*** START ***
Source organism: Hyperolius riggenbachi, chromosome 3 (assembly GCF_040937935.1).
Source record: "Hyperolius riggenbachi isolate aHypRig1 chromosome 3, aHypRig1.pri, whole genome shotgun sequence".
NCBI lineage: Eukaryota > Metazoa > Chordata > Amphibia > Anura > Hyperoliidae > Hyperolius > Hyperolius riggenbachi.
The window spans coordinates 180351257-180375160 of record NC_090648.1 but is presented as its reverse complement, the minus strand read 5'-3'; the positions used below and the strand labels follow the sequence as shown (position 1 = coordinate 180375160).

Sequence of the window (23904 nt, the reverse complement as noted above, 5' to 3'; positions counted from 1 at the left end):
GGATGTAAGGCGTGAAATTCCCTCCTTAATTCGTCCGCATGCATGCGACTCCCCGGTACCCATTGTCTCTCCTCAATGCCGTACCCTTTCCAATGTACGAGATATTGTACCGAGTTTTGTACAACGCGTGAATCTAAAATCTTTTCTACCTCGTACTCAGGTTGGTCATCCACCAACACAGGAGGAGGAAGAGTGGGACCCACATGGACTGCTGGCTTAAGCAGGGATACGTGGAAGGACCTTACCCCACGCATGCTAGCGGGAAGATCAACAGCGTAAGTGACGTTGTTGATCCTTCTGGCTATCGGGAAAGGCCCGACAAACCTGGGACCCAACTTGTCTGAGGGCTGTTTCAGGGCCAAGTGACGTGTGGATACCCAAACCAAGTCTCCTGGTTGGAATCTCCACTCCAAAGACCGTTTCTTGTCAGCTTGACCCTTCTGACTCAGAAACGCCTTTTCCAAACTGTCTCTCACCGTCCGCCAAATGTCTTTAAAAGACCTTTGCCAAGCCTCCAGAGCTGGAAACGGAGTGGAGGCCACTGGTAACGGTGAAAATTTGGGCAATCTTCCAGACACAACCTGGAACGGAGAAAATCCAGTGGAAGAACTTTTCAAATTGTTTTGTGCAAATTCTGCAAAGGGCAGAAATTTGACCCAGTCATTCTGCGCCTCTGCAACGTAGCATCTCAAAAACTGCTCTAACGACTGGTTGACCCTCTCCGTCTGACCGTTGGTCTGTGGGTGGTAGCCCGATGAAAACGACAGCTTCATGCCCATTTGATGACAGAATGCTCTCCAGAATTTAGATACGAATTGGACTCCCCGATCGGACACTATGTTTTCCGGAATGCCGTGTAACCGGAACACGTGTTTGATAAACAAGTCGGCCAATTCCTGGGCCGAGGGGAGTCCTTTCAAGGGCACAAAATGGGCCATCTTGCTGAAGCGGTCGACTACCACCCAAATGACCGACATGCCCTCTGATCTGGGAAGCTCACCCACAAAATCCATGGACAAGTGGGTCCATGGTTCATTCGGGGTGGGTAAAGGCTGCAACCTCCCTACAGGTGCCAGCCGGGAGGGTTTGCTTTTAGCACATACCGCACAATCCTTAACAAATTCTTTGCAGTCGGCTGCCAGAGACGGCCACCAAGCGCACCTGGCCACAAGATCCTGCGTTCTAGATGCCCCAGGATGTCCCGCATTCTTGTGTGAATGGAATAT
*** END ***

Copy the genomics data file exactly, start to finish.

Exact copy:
Source organism: Hyperolius riggenbachi, chromosome 3 (assembly GCF_040937935.1).
Source record: "Hyperolius riggenbachi isolate aHypRig1 chromosome 3, aHypRig1.pri, whole genome shotgun sequence".
NCBI lineage: Eukaryota > Metazoa > Chordata > Amphibia > Anura > Hyperoliidae > Hyperolius > Hyperolius riggenbachi.
The window spans coordinates 180351257-180375160 of record NC_090648.1 but is presented as its reverse complement, the minus strand read 5'-3'; the positions used below and the strand labels follow the sequence as shown (position 1 = coordinate 180375160).

Sequence of the window (23904 nt, the reverse complement as noted above, 5' to 3'; positions counted from 1 at the left end):
GGATGTAAGGCGTGAAATTCCCTCCTTAATTCGTCCGCATGCATGCGACTCCCCGGTACCCATTGTCTCTCCTCAATGCCGTACCCTTTCCAATGTACGAGATATTGTACCGAGTTTTGTACAACGCGTGAATCTAAAATCTTTTCTACCTCGTACTCAGGTTGGTCATCCACCAACACAGGAGGAGGAAGAGTGGGACCCACATGGACTGCTGGCTTAAGCAGGGATACGTGGAAGGACCTTACCCCACGCATGCTAGCGGGAAGATCAACAGCGTAAGTGACGTTGTTGATCCTTCTGGCTATCGGGAAAGGCCCGACAAACCTGGGACCCAACTTGTCTGAGGGCTGTTTCAGGGCCAAGTGACGTGTGGATACCCAAACCAAGTCTCCTGGTTGGAATCTCCACTCCAAAGACCGTTTCTTGTCAGCTTGACCCTTCTGACTCAGAAACGCCTTTTCCAAACTGTCTCTCACCGTCCGCCAAATGTCTTTAAAAGACCTTTGCCAAGCCTCCAGAGCTGGAAACGGAGTGGAGGCCACTGGTAACGGTGAAAATTTGGGCAATCTTCCAGACACAACCTGGAACGGAGAAAATCCAGTGGAAGAACTTTTCAAATTGTTTTGTGCAAATTCTGCAAAGGGCAGAAATTTGACCCAGTCATTCTGCGCCTCTGCAACGTAGCATCTCAAAAACTGCTCTAACGACTGGTTGACCCTCTCCGTCTGACCGTTGGTCTGTGGGTGGTAGCCCGATGAAAACGACAGCTTCATGCCCATTTGATGACAGAATGCTCTCCAGAATTTAGATACGAATTGGACTCCCCGATCGGACACTATGTTTTCCGGAATGCCGTGTAACCGGAACACGTGTTTGATAAACAAGTCGGCCAATTCCTGGGCCGAGGGGAGTCCTTTCAAGGGCACAAAATGGGCCATCTTGCTGAAGCGGTCGACTACCACCCAAATGACCGACATGCCCTCTGATCTGGGAAGCTCACCCACAAAATCCATGGACAAGTGGGTCCATGGTTCATTCGGGGTGGGTAAAGGCTGCAACCTCCCTACAGGTGCCAGCCGGGAGGGTTTGCTTTTAGCACATACCGCACAATCCTTAACAAATTCTTTGCAGTCGGCTGCCAGAGACGGCCACCAAGCGCACCTGGCCACAAGATCCTGCGTTCTAGATGCCCCAGGATGTCCCGCATTCTTGTGTGAATGGAATAT